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A Levels

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Once a mark of academic excellence, which only the brightest schoolkids took at the age of 18 - having obtained suitable grades at 0-Level. The A-Level has been so devalued over the past quarter-century, and particularly over the past few years, that it bears a strange resemblance to the Turkish lira - overvalued, worthless, and inflating by the day. Now, every bugger is expected to take a shed-load of them, and to pass them all.

This has been achieved largely by government meddling: exams have become easier due to political pressure, marking has become less strict, the syllabus has been reduced and thinking virtually eliminated. Even teachers are admitting that they are spoon-feeding answers to students to maximise their pass rate because they have targets to reach.

A-Level results have now been getting better for twenty-four years in a row, and we are expected to believe that this is due to kids working harder (they are not), teaching methods getting better (they are not), and due to kids getting cleverer (they are not) - and is absolutely nothing to do with grade inflation. To suggest this receives an immediate attack that you are downplaying the achievement of these kids and would like to see a return to the 1950s - which, education wise, would certainly not be a bad idea at all!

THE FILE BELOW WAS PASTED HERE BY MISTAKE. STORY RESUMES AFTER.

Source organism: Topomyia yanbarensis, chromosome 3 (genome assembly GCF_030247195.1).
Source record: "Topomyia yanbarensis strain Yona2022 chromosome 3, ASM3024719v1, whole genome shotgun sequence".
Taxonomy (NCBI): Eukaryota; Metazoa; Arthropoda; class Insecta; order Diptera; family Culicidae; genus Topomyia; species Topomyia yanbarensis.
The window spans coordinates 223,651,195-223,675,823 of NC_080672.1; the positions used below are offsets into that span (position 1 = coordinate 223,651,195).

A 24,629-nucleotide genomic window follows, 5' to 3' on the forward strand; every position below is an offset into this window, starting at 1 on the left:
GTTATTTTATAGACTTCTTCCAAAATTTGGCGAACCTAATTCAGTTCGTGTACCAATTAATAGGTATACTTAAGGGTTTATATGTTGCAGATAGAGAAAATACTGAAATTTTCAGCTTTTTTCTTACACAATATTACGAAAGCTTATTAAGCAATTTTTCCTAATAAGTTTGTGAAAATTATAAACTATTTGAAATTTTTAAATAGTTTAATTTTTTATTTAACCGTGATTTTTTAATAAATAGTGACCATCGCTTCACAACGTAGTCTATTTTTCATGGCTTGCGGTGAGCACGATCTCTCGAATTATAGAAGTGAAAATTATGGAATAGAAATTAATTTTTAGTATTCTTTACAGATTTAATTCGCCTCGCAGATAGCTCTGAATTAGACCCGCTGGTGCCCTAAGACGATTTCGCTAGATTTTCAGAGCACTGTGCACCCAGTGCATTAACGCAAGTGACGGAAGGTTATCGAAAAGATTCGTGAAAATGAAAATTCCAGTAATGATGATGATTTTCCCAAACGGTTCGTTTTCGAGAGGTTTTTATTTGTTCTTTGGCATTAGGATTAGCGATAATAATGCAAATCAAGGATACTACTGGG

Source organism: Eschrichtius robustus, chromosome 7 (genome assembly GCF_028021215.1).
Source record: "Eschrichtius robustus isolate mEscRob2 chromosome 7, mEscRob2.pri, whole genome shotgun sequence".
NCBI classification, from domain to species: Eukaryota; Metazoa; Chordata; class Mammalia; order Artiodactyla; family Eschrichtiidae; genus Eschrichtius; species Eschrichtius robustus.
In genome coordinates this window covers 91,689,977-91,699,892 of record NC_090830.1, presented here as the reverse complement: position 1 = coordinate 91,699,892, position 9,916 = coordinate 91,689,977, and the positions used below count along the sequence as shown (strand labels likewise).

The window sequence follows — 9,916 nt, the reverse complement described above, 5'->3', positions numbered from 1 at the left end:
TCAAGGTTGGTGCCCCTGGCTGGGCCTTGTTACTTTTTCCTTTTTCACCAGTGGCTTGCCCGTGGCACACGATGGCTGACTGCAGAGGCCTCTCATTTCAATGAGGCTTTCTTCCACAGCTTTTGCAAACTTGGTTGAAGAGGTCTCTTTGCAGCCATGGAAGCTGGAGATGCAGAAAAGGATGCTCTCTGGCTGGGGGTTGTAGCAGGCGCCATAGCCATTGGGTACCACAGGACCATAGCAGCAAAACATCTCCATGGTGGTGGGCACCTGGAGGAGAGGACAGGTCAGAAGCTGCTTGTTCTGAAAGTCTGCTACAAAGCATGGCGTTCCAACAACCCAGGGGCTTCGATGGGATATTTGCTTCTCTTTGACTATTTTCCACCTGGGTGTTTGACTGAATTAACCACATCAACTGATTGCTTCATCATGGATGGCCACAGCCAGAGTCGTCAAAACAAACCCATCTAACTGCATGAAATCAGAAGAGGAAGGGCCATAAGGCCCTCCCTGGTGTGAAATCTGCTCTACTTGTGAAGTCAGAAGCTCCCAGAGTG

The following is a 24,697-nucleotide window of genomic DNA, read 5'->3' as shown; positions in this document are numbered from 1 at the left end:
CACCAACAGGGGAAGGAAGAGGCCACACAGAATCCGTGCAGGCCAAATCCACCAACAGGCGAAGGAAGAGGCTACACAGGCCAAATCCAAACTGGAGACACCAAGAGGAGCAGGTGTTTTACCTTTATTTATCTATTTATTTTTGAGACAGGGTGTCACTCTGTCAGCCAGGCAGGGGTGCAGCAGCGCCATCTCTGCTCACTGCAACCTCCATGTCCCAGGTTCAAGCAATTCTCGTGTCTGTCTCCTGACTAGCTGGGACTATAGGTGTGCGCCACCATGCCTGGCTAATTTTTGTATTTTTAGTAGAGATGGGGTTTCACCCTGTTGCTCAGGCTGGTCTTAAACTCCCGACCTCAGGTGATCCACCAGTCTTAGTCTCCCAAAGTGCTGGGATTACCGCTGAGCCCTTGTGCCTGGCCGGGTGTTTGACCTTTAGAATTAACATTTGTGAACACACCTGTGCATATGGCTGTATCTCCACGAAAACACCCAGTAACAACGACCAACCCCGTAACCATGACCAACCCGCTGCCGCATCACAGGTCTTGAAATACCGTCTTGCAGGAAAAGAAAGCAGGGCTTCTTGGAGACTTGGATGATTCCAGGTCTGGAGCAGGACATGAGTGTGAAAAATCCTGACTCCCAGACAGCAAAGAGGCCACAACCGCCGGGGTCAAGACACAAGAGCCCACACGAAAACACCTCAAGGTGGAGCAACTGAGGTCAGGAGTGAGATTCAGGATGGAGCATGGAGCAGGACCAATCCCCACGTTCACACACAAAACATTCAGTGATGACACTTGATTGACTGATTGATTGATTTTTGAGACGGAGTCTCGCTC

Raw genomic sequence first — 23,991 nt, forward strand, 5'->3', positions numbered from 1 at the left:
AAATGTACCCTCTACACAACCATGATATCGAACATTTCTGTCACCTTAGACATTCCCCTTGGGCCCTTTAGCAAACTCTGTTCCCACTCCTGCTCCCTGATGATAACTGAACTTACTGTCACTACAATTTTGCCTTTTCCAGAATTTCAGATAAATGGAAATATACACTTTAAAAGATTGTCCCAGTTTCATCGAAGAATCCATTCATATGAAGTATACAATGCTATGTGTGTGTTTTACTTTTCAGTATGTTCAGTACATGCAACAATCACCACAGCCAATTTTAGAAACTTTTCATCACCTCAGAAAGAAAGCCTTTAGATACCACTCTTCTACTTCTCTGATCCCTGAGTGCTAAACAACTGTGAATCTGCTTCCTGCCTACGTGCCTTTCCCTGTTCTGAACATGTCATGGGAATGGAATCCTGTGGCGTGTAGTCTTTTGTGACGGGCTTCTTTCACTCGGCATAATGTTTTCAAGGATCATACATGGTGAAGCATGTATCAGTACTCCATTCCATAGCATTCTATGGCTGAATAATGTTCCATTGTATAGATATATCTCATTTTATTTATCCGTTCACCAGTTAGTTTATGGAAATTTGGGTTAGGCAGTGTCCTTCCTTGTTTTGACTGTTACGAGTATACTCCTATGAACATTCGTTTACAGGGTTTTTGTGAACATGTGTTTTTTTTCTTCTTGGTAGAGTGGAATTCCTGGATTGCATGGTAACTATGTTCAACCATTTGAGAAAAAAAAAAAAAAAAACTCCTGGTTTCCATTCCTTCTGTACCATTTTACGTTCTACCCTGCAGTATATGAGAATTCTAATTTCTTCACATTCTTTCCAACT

Let's take an example: papers are moderated such that a certain proportion achieve grade A, B, C, etc. The only way that a higher proportion of students achieve grade A is if someone is fiddling with the moderation, or if the papers have become so easy that huge numbers of people achieve full or almost full marks - or, most likely, a combination of the two.

A further example. When your bending author was studying for his A-Levels and completing an ungodly number of past papers, he could judge how difficult the forthcoming paper would be by the date on the front - the older it was, the more difficult it would be. Although this was entirely subjective, it was a fail-safe method in practice.

The A grade has been devalued so much that the oh so wise celestial navigator and his entourage have decided to add an A* grade on top, since 25% of students got at least one A grade this year, which is ridiculous.

It has got to the point now that universities are pissed off that they can't tell good from excellent any more and many have started instigating their own entrance exams again. Industry is not terribly happy about it either.

But no, we must have all got it wrong: kids are working harder than ever before, are cleverer than ever before and teachers are better than ever before. And all thanks to Neue Arbeit's wise and sage educational policies. Only the celestial navigator and his inner circle know the real truth, the rest of us are just all conspiracy theory freaks.